Writer Katya Cengel Leads a Roundtable on Chernobyl
On the Secrets, Suppression and All-Around Scariness
of Post-Soviet Life
This is Joining Conversation, The Virtual Book Channel’s special event roundtable.
Four female writers who have experience covering disaster and government interference around the world came together for a Los Angeles Public Library virtual panel. At the center of the “Documenting Disaster: Perils of Truth and Information” panel is a book, Foreword Indies 2020 finalist, From Chernobyl with Love: Reporting from the Ruins of the Soviet Union by Katya Cengel. From Chernobyl with Love provides an intimate look at the secrets, suppression and all-around scariness of post-Soviet life less than a decade after the fall of the Soviet Union. And, of course, Chernobyl.
It was the handling of Chernobyl that reminded International Women’s Media Foundation (IWMF) program director Jin Ding of a far more recent event, China’s handling of COVID-19. As co-founder of Chinese Storytellers, a collective of Chinese non-fiction content creators, and a journalist in their own right, Ding adds their take on storytelling in times of disaster. Joining Ding and Cengel are well-traveled scribes, Courtney Radsch and Shilpa Jindia. As advocacy director for the Committee to Protect Journalists, Radsch knows plenty about the danger storytellers face in the field. Jindia, an IWMF fellow, demonstrates the interview skills that make her a successful freelance journalist.
From the episode:
Jindia: Disasters as we know become crises of legitimacy for governments and emergencies become opportunities for them to exert power and control. And for many governments the priority is to save face and citizens are then left to survive on their own. And with the understandable preoccupation with Coronavirus, many governments are already taking advantage of this moment to extend their repressive hand. So, journalists therefore are not just documenting the truth, but they are also keeping those governments in check putting themselves at risk. This is normally the case for too many journalists around the world at any given moment unfortunately, but the pandemic has its particularities.
So, we’ll start with Katya to hear a bit about her experience reporting from Chernobyl, before talking to Jin about how Chernobyl is actually a household name in China while the government still relies on censorship to get through crisis like pandemics and other public disasters. And then Courtney will discuss the risks for journalists reporting on COVID in the Middle East and around the world as well as how journalists are overcoming these barriers. So we’ll take about 30 to 40 minutes to do that and you can leave questions in the chat box and we’ll get to them at the end.
So, Katya tell us a bit about your experience chronicling stories from the residents of Chernobyl when you lived in Ukraine.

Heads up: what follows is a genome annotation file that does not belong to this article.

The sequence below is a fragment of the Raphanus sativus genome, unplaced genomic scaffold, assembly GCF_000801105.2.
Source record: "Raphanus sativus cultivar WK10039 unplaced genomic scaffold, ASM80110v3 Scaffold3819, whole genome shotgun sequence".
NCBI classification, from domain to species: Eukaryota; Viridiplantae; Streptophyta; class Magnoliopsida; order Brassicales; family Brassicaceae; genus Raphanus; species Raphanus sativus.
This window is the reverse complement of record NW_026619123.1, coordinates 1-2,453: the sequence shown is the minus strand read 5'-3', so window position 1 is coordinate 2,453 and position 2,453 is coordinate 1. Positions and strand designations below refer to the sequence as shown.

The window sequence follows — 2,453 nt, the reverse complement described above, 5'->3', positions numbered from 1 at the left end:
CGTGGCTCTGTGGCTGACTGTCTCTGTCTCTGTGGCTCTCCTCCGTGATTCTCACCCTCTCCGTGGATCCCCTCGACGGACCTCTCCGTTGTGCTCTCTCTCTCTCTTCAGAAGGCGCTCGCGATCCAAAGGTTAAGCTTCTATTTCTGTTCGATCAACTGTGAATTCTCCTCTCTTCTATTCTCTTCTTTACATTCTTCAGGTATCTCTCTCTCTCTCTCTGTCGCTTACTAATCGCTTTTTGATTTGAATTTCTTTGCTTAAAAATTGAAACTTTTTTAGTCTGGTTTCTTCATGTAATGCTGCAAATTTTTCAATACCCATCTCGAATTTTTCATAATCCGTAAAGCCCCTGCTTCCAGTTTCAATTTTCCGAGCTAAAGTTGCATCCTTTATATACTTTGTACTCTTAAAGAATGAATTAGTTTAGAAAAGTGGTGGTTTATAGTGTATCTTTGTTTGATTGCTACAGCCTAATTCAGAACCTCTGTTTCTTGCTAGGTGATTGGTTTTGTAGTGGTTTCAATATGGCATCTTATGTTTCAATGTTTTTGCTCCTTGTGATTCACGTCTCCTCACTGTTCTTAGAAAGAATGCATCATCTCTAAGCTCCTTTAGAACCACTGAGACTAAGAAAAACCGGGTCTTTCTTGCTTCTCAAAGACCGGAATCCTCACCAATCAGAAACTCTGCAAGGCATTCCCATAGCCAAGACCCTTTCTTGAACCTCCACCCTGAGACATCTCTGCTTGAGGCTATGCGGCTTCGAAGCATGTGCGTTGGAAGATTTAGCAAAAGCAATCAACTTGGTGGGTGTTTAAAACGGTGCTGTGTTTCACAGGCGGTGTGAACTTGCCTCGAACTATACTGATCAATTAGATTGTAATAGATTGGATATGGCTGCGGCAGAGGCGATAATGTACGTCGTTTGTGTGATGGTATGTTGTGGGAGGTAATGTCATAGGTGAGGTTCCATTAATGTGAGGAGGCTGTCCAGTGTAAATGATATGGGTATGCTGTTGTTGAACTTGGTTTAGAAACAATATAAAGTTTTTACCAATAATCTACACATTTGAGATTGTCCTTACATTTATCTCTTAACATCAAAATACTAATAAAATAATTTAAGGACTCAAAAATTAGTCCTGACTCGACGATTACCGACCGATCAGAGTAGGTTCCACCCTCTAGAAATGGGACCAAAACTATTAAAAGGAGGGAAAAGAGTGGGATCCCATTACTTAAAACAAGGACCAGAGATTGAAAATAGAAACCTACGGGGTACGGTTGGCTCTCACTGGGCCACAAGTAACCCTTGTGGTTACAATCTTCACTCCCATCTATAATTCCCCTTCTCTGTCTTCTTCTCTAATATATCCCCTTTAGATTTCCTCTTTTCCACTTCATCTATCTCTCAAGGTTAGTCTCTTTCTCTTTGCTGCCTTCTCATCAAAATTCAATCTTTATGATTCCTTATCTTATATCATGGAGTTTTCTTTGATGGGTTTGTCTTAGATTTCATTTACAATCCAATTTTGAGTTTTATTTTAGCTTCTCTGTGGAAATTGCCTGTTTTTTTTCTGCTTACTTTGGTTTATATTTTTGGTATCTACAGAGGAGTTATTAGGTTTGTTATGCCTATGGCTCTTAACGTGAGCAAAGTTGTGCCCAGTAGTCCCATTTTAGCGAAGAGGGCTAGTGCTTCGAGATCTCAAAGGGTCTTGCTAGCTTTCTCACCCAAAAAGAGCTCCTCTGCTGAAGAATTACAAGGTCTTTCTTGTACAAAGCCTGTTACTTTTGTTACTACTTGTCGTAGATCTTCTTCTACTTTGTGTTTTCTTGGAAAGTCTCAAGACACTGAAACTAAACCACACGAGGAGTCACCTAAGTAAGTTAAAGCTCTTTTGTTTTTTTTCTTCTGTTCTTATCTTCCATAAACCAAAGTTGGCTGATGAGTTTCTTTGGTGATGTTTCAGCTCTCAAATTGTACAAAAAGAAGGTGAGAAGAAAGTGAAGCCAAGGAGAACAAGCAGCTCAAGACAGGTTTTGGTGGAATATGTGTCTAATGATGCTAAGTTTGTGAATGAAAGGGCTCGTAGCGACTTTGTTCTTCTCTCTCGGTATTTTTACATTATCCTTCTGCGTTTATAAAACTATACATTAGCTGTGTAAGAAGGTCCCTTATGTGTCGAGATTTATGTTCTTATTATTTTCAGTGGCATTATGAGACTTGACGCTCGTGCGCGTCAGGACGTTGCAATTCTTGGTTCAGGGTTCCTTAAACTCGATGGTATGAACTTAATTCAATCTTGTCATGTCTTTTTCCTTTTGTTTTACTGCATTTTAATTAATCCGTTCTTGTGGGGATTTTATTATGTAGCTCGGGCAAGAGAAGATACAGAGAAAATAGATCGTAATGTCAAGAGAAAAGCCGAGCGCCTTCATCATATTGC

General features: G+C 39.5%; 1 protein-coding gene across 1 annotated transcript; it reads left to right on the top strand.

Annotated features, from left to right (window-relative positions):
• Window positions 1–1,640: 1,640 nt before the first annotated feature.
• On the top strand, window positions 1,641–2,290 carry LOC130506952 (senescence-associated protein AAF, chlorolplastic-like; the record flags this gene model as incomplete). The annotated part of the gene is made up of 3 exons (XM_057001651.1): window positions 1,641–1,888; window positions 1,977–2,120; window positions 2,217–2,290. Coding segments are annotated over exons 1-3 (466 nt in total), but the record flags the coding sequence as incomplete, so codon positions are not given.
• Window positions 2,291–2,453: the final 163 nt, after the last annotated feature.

Katya: Thank you for doing this and for all you guys for being here. As Shilpa was saying we were in DC before and it was then that Jin mentioned, no it was a couple weeks or a month later that COVID happened, and Jin mentioned and I was like ‘oh wow, this is part of a bigger thing’, so it’s really been interesting.
When I was there, the first time I went it was 1999 and then the next time, I went several times because I was based in Kyiv, the capital of Ukraine, at the time, so I made several trips. And the first one was I had heard about, that there were people who had gone back to live, there’s an exclusion zone around Chernobyl where no one is supposed to live. There were some scientists doing experiments there, but no one was officially living there. And I had heard, mostly, maybe a couple hundred at most, elderly residents and former residents had gone back to live there. And at the time, now you hear these stories a lot, but at the time you didn’t hear a lot about it and so I wanted to go back and see that.
And I remember the photographer I was working with. I freelanced for US publications, but I was also working for an English language newspaper there, Kyiv Post, which still exists, is still there. And the photographer who was Ukrainian I remember I was friends with his girlfriend, she asked me many times not to take him with me, she really didn’t want him to go, she was that scared. She was Ukrainian as well, brought up there. She said, ‘please don’t take Victor’. I said he’s willing to go, I want to go. So, it was still kind of a place people didn’t go and you had to get special permission and everything like that. There weren’t a lot of people there and it was very hard to find the residents because you go in to an abandoned village and then you’ll see trees growing up in front of doorways and you’ll see no street signs so you can’t really find a street. There are no street signs, there’s nothing there just a lot of overgrown wilderness and then you’ll see one house with laundry outside drying and be like ‘OK, they’re people there’. So those were some of the people I spoke to that time.